These are, without a doubt, the easiest doll pants I’ve ever made.
I could’ve used thin denim for this project (and almost did), but the denim I have is a light-wash, and I really wanted indigo jeans. So, I chose to use denim-colored cotton instead.
As you can probably tell, the pants are very basic. A beginner seamstress should have no problem sewing them. The directions are straightforward, and there aren’t any intricate details, like pockets or topstitching.
That being said, I couldn’t help sewing a faux fly down the center front. After all, I still want these to resemble real blue jeans.
Don’t want jeans? No problem! These pants can be sewn using any non-stretch material, such as cotton, denim, muslin, and more!
One thing I love about this particular pattern is that the pants have an elastic waistband. No snaggy Velcro to sew or bulky snaps to hide.
Just slide them over your doll’s hips and let her enjoy her new attire!
Overall, I think the jeans look great and function even better. The only thing bothering me is the length. They’re a bit short, barely reaching Elsa’s ankles.
I didn’t feel like remaking the jeans then, but I plan to sew a new pair with longer legs to remedy this soon. Who knows? I may even add more topstitching and a couple of faux pockets😉.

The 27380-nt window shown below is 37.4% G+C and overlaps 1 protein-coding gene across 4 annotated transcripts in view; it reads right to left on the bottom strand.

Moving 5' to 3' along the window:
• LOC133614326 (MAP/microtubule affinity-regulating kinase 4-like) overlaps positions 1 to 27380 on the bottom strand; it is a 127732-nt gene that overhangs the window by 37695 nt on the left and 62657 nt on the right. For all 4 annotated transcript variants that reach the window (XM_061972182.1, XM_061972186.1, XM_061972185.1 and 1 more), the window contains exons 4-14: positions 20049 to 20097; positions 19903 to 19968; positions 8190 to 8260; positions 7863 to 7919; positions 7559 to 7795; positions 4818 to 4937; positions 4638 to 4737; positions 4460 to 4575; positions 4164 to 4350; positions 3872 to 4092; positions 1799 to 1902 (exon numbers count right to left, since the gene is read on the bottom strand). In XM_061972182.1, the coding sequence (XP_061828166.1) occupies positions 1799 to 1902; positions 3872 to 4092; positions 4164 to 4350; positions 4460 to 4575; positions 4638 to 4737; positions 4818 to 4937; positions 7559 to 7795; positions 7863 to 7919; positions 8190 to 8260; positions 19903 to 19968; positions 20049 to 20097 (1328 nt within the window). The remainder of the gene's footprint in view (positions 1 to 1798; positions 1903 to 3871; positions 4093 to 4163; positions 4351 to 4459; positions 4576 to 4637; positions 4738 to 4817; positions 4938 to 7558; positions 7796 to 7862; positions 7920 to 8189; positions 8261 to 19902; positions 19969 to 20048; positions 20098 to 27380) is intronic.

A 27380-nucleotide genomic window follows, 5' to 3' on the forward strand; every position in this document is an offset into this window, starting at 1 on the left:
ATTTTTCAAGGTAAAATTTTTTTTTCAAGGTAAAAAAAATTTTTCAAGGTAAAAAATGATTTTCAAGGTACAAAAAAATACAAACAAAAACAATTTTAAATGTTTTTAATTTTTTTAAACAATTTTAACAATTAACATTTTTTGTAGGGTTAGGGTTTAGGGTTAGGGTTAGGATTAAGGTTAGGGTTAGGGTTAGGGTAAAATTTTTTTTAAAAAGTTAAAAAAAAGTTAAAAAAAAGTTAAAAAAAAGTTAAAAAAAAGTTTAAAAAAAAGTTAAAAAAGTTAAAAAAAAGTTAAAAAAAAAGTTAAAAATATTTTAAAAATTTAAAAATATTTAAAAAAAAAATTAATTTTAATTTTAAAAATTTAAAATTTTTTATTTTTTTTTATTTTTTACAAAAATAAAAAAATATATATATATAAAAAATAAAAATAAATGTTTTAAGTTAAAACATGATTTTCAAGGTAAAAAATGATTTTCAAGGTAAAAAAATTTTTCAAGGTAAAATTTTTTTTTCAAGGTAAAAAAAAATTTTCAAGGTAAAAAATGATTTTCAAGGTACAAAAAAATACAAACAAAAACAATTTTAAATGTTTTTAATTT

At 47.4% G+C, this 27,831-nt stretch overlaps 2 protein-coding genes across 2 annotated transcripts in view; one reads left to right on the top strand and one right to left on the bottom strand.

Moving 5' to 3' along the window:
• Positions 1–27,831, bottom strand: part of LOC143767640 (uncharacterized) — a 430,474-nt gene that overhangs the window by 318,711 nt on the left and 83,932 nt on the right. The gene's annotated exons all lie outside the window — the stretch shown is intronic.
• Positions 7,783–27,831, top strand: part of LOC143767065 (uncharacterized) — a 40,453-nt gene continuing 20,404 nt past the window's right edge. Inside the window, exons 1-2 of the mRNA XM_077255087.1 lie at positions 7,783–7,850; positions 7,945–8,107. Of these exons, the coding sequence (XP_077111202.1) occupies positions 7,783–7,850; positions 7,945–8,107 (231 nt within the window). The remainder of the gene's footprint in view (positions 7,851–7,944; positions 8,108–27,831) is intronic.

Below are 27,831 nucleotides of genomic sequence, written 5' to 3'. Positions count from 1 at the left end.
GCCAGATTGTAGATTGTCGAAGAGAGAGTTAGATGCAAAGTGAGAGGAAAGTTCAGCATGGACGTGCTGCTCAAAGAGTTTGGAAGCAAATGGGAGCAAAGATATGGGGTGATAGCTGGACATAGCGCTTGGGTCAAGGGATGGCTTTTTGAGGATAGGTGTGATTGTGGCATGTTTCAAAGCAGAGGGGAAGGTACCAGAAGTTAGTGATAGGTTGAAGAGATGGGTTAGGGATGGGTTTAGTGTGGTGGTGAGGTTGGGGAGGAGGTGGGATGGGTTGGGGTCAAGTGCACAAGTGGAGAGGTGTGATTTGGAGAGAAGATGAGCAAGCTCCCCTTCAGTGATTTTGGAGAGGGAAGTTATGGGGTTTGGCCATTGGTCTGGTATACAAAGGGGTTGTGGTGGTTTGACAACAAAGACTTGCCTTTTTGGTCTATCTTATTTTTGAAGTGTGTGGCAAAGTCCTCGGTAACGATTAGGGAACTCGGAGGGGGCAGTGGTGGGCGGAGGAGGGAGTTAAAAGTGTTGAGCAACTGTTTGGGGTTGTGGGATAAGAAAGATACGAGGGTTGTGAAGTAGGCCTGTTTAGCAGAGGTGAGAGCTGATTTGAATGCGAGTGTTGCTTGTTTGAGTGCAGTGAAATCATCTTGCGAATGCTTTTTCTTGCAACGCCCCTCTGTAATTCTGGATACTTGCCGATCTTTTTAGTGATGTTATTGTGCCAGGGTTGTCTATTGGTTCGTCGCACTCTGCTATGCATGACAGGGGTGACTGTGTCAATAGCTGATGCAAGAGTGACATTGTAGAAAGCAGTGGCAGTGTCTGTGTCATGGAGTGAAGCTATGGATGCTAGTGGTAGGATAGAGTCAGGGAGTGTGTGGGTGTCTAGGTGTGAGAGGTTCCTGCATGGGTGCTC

The final piece of Elsa’s ensemble is the camisole.
The cami is part of a suit pattern I purchased from Requiem Art Designs. Like the jeans, it’s a cinch to make. There’s no collar and no sleeves to sew in.
The pattern calls for stretchy fabric, so I picked a deep orange rib knit from my stash. Actually, this knit was once a Walmart tank top. I, however, bought it for other purposes—doll-sized ones!
Sewing Tip: It’s sometimes cheaper to get specialty fabric as shirts and shorts than yardage from the craft store. For example, I paid $4.00 for this tank top, whereas the same amount of material at Hobby Lobby costs $8.00—unless you catch a sale. Then it’s about $5.00.
Because this is such a simple top, there’s not much to explain. The images pretty much speak for themselves.
The cami has a sweetheart neckline with a formfitting shape. It closes in the back with snaps and has two thin pieces of ribbon for shoulder straps.
I admit this rib knit isn’t the easiest material to work with. It shifts like crazy! Even so, I’d use it again because I love its realistic look.
All Elsa needs now is a cute purse, and she’s ready to go browse the shops on Main Street!
This Mini Fashions Bucket Bag is an excellent match. It’s casual, and the monochromatic color pairs well with the outfit’s warm tones.
In conclusion, I’m very happy with Elsa’s new garb. Is it flawless? No. The jeans need lengthening.
Still, I think it looks fabulous on Elsa and is perfect for Fall.
Well, friends, I hope you enjoyed this peek at one of my summer sewing projects (and maybe even got some fashion ideas for your own dolls😉).
As always, stay tuned because I’ve got, like, a month’s worth of reviews, crafts, and random fun stuff coming up.
And, no, I don’t intend to wait six weeks between each post. That simply won’t work, especially considering it won’t be too long before we launch into my favorite season—Christmas! And you know what that means?
Yes, I may have already started a Christmas craft or two😄.